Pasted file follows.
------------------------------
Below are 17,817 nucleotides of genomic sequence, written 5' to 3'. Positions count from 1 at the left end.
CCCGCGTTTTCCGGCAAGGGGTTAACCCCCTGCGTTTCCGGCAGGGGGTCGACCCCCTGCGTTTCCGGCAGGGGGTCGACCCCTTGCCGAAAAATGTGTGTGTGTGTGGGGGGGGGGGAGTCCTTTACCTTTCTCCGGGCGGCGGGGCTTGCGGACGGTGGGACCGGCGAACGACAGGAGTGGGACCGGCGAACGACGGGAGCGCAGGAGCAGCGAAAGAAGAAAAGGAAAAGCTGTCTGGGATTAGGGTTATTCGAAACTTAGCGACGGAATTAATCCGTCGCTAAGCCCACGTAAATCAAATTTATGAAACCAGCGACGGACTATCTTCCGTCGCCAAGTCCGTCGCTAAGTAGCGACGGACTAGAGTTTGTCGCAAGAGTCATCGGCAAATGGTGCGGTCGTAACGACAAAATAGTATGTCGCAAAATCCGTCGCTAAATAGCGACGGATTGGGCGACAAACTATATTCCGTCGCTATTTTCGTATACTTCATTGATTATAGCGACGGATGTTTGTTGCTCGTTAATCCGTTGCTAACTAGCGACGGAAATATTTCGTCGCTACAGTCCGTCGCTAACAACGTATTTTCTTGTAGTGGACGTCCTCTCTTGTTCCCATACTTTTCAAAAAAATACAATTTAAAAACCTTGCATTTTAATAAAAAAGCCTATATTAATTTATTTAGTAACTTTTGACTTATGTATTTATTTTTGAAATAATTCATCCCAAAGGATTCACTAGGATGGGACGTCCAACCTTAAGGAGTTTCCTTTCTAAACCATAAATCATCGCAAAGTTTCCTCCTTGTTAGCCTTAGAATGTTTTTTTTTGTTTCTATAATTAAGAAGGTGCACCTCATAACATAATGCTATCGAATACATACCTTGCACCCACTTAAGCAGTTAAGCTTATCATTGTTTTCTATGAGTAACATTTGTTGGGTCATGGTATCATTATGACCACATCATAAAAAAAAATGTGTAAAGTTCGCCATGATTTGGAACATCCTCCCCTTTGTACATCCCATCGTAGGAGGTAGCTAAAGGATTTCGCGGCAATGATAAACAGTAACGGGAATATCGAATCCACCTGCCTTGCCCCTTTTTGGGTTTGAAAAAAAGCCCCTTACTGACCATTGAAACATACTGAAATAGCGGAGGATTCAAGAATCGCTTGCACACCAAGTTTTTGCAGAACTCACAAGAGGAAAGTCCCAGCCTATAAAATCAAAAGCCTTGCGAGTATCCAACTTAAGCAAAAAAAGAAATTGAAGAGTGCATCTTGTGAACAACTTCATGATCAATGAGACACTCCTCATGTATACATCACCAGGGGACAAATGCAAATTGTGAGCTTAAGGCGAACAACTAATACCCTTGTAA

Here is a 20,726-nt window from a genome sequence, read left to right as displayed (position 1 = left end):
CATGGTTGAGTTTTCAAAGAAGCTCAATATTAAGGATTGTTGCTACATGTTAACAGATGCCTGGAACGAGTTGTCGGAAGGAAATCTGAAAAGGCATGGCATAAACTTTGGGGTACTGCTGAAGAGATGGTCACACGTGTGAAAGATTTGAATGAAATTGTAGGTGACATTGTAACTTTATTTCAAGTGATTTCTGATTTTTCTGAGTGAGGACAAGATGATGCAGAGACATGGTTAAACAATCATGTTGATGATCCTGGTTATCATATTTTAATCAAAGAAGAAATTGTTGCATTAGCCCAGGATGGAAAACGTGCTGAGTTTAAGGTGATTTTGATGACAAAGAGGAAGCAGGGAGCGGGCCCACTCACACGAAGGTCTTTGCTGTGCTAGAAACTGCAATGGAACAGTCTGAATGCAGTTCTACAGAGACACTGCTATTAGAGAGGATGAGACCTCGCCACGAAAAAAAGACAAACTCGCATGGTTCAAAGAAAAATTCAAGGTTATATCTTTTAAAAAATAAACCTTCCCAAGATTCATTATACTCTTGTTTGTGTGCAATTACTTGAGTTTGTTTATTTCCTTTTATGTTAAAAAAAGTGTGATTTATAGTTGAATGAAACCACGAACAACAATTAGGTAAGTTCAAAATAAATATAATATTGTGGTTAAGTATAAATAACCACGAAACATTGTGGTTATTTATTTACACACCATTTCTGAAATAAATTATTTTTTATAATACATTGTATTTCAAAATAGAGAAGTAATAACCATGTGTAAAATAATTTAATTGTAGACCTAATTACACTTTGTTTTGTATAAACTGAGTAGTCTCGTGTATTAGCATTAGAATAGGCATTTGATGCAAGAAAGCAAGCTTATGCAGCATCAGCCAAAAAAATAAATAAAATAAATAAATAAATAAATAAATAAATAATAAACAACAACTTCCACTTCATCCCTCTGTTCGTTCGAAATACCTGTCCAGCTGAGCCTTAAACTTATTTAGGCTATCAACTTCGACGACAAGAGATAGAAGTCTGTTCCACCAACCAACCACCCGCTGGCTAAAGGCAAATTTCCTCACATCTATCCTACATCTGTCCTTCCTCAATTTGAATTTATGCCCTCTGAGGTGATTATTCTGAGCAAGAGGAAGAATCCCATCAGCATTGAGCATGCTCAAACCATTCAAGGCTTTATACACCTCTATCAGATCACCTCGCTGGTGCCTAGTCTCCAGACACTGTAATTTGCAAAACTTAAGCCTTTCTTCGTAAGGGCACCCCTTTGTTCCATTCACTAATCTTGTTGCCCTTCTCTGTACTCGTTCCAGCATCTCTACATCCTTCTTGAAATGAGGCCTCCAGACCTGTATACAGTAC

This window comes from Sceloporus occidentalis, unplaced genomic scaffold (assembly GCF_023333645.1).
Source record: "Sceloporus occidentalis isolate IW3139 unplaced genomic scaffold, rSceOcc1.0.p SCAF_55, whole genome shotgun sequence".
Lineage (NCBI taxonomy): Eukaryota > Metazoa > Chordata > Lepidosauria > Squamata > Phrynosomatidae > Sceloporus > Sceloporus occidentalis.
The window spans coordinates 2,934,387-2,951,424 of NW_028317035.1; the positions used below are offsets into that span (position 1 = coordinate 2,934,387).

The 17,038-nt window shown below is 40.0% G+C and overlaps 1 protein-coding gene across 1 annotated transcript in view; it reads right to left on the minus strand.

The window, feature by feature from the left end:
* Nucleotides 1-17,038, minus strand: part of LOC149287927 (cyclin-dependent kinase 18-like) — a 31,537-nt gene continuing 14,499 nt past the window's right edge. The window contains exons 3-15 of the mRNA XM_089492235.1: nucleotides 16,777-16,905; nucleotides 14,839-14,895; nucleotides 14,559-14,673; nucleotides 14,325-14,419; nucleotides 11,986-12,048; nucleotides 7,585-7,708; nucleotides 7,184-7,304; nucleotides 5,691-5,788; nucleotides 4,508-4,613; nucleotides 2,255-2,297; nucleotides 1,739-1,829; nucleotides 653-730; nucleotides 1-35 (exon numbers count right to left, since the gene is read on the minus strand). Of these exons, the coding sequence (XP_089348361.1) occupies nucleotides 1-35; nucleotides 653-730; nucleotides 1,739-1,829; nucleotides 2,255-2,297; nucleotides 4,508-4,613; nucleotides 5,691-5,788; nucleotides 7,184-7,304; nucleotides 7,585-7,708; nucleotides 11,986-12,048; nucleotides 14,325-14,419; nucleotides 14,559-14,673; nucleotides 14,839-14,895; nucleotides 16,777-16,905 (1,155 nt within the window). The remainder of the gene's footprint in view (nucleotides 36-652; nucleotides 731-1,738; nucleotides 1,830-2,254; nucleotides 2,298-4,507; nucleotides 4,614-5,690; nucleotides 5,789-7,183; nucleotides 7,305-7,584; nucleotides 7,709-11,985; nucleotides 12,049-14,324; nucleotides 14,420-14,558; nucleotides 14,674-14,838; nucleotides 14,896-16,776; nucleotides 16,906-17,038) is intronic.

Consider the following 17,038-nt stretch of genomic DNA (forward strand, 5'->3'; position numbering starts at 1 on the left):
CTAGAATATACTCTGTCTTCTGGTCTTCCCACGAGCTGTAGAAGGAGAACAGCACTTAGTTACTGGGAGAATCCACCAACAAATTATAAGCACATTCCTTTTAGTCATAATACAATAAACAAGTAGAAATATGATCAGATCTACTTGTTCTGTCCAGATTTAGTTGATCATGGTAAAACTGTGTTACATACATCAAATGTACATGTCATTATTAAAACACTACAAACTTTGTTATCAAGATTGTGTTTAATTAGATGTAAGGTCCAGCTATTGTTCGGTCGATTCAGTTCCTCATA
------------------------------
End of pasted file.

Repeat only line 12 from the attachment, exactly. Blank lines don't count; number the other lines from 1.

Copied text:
Consider the following 17,038-nt stretch of genomic DNA (forward strand, 5'->3'; position numbering starts at 1 on the left):